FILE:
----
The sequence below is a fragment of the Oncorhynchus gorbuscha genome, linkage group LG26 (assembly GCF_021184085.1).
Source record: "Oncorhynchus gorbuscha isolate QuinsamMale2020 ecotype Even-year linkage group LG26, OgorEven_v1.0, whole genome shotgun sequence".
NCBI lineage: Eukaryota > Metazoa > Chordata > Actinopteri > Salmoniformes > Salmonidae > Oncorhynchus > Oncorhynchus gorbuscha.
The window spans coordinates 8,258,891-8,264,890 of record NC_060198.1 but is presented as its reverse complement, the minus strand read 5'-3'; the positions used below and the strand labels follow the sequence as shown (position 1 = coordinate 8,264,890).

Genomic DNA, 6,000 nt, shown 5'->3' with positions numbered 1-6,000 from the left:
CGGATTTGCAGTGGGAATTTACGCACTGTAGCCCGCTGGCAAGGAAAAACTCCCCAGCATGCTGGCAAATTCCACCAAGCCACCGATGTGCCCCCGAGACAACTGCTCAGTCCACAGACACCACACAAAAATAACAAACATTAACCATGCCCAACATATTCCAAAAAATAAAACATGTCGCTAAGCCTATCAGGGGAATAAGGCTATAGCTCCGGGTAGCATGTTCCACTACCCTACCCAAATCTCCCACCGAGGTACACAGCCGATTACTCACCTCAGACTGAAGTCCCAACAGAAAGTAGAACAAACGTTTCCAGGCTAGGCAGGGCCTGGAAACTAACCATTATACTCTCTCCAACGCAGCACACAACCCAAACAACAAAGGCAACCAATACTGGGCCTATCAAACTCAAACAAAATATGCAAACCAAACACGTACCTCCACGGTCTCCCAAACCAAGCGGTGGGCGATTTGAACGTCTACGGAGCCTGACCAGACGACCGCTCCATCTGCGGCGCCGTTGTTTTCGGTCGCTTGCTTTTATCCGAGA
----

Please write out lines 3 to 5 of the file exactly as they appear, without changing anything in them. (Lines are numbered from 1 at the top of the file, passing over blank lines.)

NCBI lineage: Eukaryota > Metazoa > Chordata > Actinopteri > Salmoniformes > Salmonidae > Oncorhynchus > Oncorhynchus gorbuscha.
The window spans coordinates 8,258,891-8,264,890 of record NC_060198.1 but is presented as its reverse complement, the minus strand read 5'-3'; the positions used below and the strand labels follow the sequence as shown (position 1 = coordinate 8,264,890).

Genomic DNA, 6,000 nt, shown 5'->3' with positions numbered 1-6,000 from the left: